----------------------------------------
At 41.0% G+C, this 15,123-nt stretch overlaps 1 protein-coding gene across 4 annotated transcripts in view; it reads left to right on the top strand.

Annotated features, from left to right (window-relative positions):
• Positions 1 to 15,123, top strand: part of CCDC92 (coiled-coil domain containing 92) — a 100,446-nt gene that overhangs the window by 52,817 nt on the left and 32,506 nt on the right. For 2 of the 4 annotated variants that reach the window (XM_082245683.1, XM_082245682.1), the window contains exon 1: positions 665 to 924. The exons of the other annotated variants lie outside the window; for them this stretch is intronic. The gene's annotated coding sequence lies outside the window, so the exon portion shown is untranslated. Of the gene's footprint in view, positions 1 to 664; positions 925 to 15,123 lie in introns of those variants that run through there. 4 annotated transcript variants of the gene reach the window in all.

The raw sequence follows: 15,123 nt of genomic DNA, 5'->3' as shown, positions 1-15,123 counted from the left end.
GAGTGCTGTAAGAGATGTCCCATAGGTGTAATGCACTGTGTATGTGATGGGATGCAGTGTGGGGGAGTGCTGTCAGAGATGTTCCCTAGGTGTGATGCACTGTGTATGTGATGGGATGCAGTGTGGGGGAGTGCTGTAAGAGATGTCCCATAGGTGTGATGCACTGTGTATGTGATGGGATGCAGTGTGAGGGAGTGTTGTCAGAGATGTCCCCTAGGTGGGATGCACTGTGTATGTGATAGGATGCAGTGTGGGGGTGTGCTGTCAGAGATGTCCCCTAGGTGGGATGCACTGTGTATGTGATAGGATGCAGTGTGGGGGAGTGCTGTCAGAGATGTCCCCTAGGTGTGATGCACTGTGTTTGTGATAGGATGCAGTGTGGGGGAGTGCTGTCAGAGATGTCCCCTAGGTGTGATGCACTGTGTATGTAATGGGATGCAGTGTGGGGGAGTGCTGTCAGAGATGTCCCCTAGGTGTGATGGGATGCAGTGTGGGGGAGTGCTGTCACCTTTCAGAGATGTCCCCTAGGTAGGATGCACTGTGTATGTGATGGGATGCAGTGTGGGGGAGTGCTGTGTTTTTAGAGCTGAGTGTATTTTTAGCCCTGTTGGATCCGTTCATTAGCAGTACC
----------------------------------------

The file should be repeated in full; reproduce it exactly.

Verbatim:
At 41.0% G+C, this 15,123-nt stretch overlaps 1 protein-coding gene across 4 annotated transcripts in view; it reads left to right on the top strand.

Annotated features, from left to right (window-relative positions):
• Positions 1 to 15,123, top strand: part of CCDC92 (coiled-coil domain containing 92) — a 100,446-nt gene that overhangs the window by 52,817 nt on the left and 32,506 nt on the right. For 2 of the 4 annotated variants that reach the window (XM_082245683.1, XM_082245682.1), the window contains exon 1: positions 665 to 924. The exons of the other annotated variants lie outside the window; for them this stretch is intronic. The gene's annotated coding sequence lies outside the window, so the exon portion shown is untranslated. Of the gene's footprint in view, positions 1 to 664; positions 925 to 15,123 lie in introns of those variants that run through there. 4 annotated transcript variants of the gene reach the window in all.

The raw sequence follows: 15,123 nt of genomic DNA, 5'->3' as shown, positions 1-15,123 counted from the left end.
GAGTGCTGTAAGAGATGTCCCATAGGTGTAATGCACTGTGTATGTGATGGGATGCAGTGTGGGGGAGTGCTGTCAGAGATGTTCCCTAGGTGTGATGCACTGTGTATGTGATGGGATGCAGTGTGGGGGAGTGCTGTAAGAGATGTCCCATAGGTGTGATGCACTGTGTATGTGATGGGATGCAGTGTGAGGGAGTGTTGTCAGAGATGTCCCCTAGGTGGGATGCACTGTGTATGTGATAGGATGCAGTGTGGGGGTGTGCTGTCAGAGATGTCCCCTAGGTGGGATGCACTGTGTATGTGATAGGATGCAGTGTGGGGGAGTGCTGTCAGAGATGTCCCCTAGGTGTGATGCACTGTGTTTGTGATAGGATGCAGTGTGGGGGAGTGCTGTCAGAGATGTCCCCTAGGTGTGATGCACTGTGTATGTAATGGGATGCAGTGTGGGGGAGTGCTGTCAGAGATGTCCCCTAGGTGTGATGGGATGCAGTGTGGGGGAGTGCTGTCACCTTTCAGAGATGTCCCCTAGGTAGGATGCACTGTGTATGTGATGGGATGCAGTGTGGGGGAGTGCTGTGTTTTTAGAGCTGAGTGTATTTTTAGCCCTGTTGGATCCGTTCATTAGCAGTACC